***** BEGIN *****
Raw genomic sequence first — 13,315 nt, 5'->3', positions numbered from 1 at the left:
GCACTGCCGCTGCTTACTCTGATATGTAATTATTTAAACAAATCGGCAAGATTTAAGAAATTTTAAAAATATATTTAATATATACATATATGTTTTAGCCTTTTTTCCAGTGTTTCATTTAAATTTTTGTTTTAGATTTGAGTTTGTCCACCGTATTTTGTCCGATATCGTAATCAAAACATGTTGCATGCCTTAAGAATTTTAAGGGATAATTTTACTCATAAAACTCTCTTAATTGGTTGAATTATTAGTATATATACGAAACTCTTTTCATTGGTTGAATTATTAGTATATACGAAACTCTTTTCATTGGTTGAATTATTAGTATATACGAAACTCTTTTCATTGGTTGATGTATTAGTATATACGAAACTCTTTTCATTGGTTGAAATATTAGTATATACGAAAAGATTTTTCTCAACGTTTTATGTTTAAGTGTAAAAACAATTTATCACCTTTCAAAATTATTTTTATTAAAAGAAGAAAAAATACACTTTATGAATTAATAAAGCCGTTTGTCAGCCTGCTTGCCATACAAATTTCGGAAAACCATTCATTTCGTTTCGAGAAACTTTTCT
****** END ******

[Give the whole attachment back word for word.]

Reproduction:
Raw genomic sequence first — 13,315 nt, 5'->3', positions numbered from 1 at the left:
GCACTGCCGCTGCTTACTCTGATATGTAATTATTTAAACAAATCGGCAAGATTTAAGAAATTTTAAAAATATATTTAATATATACATATATGTTTTAGCCTTTTTTCCAGTGTTTCATTTAAATTTTTGTTTTAGATTTGAGTTTGTCCACCGTATTTTGTCCGATATCGTAATCAAAACATGTTGCATGCCTTAAGAATTTTAAGGGATAATTTTACTCATAAAACTCTCTTAATTGGTTGAATTATTAGTATATATACGAAACTCTTTTCATTGGTTGAATTATTAGTATATACGAAACTCTTTTCATTGGTTGAATTATTAGTATATACGAAACTCTTTTCATTGGTTGATGTATTAGTATATACGAAACTCTTTTCATTGGTTGAAATATTAGTATATACGAAAAGATTTTTCTCAACGTTTTATGTTTAAGTGTAAAAACAATTTATCACCTTTCAAAATTATTTTTATTAAAAGAAGAAAAAATACACTTTATGAATTAATAAAGCCGTTTGTCAGCCTGCTTGCCATACAAATTTCGGAAAACCATTCATTTCGTTTCGAGAAACTTTTCT